Fourth record release for Giacomo Fiore, italian guitarist from Genoa, who has now established strong roots in the artistic ground in California. Perhaps to enshrine his "housing" in the USA, he has produced his fourth recording effort devoted entirely to 4 masterpieces of American electric guitar literature.
The passeges recorded here are Until it blazes (2001) by Eve Beglarian, Another Possibility (2004) by Christian Wolff, Hair of the Thing That bit you (2011) by Anthony Porter and FreeHorn (2004) by Larry Polansky. Curious thing about this work: it’s realesed non only in digital format but in LP also, not in cd.
A choice a little 'contemporary hipster or indie rock’, if you wantl, which, however, increases my level of sympathy for this really interesting job: Giacomo Fiore is an excellent musician, and this album is a great work of contemporary music, that presents some interesting news.
It has become evident that there is a new generation of young guitarists who can no longer distinguish not only between classical and contemporary repertoire, but also between classical, electric and acoustic guitar. Until a few years ago there were only rare performers who competed with ease between the different (evolutionary) forms that allows the guitar, now it seems to be almost normal for a guitar player who comes out of the Conservatory to play easily instruments not for normal academic study , playing a repertoire of predominantly US composers dedicated to electric and acoustic instruments.
In the United States the electric guitar seems to have been received with greater favor than our country, aided, perhaps, its wider dissemination in popular music, and a more postmodernist attitude by the composers themselves.
Compared to other performers who have dedicated themselves to the same repertoire (I quote Seth Josel and Emanuele Forni for Eve Beglarian’s passage and Gilbert Imperial for Another Possibility by Christian Wolfe) it seems to me that in this record Giacomo works for a greater attention to the sound, to what Premier Guitar magazine calls "relentless pursuit of tone", the kind of disease and beneficial obsession that drives every electric guitarist to the pursuit guitars, pickups, amplifiers and pedals ideal for defining and achieving that pure, electrical, saturated, warm, sharp, etc. etc. sound that every guitarist craves always creating his distinctive brand that does stand out among the legions of worshipers Fender, Gibson, Music Man, Epiphone etc. etc ... Giacomo Fiore definitely seems to have accepted this "spell", I read it in the notes of the LP that everything was played with a Fender Princeton amp, while the guitars concerned were a Music Man Morse Y2D and Resophonic Republic tricone guitar, refretted to adapt it to Just Intonation: this is what I call a love for a vintage sound!.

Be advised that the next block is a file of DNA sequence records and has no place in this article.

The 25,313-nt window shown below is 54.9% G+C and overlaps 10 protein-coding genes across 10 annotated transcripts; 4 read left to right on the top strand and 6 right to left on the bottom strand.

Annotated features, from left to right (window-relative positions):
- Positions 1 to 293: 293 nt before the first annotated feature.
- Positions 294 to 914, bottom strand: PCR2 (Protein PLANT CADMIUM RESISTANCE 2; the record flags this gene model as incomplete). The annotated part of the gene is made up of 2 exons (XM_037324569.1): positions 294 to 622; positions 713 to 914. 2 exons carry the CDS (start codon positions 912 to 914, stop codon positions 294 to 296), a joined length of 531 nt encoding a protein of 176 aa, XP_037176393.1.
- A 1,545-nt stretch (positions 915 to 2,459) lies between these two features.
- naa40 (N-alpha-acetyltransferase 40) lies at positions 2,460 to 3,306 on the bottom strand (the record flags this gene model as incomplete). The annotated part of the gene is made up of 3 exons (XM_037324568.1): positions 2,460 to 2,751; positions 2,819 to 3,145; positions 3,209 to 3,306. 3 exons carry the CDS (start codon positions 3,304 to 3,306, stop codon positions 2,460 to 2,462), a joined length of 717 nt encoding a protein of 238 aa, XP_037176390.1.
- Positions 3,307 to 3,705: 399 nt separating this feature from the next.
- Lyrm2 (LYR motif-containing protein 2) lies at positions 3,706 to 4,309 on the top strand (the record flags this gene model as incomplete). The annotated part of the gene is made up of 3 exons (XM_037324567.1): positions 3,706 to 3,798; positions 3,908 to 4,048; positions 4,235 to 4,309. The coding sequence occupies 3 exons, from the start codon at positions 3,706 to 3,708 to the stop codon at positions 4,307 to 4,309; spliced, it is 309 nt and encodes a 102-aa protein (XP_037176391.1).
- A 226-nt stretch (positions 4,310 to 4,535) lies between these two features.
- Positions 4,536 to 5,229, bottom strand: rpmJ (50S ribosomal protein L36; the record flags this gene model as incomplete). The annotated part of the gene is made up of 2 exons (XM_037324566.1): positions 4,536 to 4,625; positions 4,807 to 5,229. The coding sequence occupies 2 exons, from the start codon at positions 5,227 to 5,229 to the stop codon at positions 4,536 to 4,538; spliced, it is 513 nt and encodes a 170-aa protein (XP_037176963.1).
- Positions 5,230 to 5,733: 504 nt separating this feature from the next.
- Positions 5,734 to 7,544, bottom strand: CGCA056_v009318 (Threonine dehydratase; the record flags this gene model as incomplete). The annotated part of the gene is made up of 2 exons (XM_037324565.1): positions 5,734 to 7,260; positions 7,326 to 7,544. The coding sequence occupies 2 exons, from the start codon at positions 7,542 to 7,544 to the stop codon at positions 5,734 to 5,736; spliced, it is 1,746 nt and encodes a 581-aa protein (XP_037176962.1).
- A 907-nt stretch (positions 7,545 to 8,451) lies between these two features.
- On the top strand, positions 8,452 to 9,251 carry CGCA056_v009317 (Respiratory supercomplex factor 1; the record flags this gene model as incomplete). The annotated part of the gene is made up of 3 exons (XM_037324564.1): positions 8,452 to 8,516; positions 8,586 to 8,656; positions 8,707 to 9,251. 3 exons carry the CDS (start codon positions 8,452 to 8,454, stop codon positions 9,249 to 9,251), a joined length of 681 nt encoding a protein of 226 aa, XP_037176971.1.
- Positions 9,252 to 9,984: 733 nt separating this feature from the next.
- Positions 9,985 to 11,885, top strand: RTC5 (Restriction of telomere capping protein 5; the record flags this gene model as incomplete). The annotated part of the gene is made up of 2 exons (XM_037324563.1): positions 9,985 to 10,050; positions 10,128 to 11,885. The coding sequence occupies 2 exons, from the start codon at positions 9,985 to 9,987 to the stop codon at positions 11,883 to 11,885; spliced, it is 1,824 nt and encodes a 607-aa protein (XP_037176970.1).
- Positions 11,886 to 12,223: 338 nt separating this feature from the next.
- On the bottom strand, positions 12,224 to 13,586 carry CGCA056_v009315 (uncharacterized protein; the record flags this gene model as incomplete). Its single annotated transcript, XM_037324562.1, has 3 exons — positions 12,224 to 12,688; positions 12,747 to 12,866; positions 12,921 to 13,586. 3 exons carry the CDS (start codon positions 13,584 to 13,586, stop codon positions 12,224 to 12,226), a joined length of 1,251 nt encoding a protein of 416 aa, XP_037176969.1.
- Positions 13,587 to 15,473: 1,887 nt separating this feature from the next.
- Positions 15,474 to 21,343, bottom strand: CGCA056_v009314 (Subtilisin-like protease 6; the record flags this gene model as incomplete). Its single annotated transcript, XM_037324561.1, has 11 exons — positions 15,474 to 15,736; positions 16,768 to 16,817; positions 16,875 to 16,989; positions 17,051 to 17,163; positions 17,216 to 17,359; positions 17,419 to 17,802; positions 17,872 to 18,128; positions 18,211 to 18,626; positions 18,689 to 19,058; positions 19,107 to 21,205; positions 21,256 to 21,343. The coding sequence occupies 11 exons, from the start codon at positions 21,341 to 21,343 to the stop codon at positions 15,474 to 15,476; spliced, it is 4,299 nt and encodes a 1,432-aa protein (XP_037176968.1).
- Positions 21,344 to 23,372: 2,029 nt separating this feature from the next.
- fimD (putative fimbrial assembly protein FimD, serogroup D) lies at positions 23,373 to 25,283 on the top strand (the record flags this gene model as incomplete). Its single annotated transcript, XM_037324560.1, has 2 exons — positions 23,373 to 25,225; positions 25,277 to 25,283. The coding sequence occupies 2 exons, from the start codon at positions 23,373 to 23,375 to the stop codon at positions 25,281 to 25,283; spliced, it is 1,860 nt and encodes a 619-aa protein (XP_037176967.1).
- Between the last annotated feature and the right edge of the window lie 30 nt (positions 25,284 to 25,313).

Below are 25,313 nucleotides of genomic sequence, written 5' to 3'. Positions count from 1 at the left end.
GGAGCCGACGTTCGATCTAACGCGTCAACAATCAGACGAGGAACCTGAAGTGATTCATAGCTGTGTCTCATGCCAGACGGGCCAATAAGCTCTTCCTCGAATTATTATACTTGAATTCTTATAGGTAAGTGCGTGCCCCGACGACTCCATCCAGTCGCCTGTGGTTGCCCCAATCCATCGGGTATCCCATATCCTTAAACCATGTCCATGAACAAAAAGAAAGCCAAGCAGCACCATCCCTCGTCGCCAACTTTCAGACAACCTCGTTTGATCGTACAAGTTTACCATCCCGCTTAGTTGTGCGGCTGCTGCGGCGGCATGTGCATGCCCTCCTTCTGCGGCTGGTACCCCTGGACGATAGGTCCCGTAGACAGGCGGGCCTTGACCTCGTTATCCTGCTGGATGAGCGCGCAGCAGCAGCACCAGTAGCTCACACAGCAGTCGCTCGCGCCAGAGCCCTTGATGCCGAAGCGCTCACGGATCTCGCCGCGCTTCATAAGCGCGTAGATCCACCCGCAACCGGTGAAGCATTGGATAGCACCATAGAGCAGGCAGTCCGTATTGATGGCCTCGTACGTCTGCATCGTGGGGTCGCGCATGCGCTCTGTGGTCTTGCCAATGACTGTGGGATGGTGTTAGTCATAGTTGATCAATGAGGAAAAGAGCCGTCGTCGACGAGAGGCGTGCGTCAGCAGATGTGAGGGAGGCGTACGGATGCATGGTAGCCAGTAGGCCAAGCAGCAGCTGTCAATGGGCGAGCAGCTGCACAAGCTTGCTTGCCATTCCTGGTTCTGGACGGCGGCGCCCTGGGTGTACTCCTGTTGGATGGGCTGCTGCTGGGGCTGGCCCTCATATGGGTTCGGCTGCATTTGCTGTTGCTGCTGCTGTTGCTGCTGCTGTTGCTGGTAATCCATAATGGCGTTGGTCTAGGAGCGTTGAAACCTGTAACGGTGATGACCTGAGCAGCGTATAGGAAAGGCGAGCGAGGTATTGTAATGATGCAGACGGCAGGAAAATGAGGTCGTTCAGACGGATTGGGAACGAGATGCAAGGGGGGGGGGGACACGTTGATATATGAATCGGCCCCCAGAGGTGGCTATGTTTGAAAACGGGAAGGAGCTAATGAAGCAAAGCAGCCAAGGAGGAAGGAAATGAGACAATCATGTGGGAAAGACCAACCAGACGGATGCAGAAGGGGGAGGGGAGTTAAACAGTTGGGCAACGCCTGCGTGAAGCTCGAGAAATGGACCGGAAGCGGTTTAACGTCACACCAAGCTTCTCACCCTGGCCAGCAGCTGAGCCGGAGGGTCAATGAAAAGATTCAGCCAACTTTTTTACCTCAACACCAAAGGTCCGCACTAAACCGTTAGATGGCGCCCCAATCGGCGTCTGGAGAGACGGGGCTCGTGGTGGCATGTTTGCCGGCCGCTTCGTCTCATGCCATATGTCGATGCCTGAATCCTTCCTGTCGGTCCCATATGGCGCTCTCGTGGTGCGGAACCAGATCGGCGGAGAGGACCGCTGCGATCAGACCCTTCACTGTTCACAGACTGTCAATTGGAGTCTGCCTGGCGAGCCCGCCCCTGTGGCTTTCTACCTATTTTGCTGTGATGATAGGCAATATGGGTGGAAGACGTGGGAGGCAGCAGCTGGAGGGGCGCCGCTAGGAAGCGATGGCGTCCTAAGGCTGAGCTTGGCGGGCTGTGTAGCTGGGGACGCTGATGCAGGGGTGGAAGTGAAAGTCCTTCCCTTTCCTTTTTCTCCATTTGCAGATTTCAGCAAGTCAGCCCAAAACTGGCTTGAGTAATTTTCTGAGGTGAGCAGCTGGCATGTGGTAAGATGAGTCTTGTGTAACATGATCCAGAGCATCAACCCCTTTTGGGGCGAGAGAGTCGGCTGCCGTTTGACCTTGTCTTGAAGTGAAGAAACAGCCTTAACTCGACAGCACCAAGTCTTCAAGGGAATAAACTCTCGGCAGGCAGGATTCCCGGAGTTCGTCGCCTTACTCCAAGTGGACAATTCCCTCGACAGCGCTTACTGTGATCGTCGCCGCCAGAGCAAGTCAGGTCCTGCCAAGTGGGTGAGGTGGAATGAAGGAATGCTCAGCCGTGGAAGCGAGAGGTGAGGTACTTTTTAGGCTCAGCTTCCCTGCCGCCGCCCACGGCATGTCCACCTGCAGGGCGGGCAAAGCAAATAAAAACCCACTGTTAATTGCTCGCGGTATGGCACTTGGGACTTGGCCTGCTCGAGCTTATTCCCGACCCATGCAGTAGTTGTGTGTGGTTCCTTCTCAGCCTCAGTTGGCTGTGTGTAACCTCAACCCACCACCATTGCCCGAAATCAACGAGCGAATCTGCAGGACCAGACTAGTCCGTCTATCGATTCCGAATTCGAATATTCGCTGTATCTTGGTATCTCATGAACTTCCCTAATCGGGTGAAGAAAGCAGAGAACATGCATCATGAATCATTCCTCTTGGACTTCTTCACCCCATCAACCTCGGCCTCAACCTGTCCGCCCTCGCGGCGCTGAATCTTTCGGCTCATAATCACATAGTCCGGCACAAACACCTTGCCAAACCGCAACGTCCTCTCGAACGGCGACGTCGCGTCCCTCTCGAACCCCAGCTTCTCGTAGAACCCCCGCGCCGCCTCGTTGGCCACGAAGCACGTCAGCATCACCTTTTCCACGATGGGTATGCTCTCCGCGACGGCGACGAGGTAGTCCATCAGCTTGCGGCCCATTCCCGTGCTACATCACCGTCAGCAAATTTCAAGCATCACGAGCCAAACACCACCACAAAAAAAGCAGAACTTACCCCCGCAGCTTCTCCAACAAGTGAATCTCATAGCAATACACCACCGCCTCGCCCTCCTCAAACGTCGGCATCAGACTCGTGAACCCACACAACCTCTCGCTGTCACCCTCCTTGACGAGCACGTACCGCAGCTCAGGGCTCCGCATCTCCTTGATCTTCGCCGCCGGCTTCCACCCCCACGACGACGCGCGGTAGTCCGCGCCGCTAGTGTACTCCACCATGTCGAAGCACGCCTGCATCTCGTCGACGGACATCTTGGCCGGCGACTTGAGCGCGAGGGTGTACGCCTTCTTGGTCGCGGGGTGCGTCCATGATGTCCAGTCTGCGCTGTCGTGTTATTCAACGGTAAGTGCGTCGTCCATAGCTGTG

The result is a brilliant record, that sounds great both in digital format and through the grooves of the Long Playing, perhaps precisely because of that vintage tone, in my opinion, the song that has got the best treatment is Untili it blaze, which seems become a post-minimalist trance close to certain Ambient Brian Eno things, very nice it is interesting too FreeHorn by Larry Polansky with its computer’s interpolations.
Really a nice job that denotes artistic maturity and style.
This project was supported by New Music USA, made possible by annual program support and/or endowment gifts from the Helen F. Whitaker Fund, Aaron Copland Fund for Music, Mary Flagler Cary Charitable Trust.
IV American Electric Guitar can be purchased directly on the site of Giacomo Fiore: http://www.giacomofiore.com/#iv-american-electric-guitars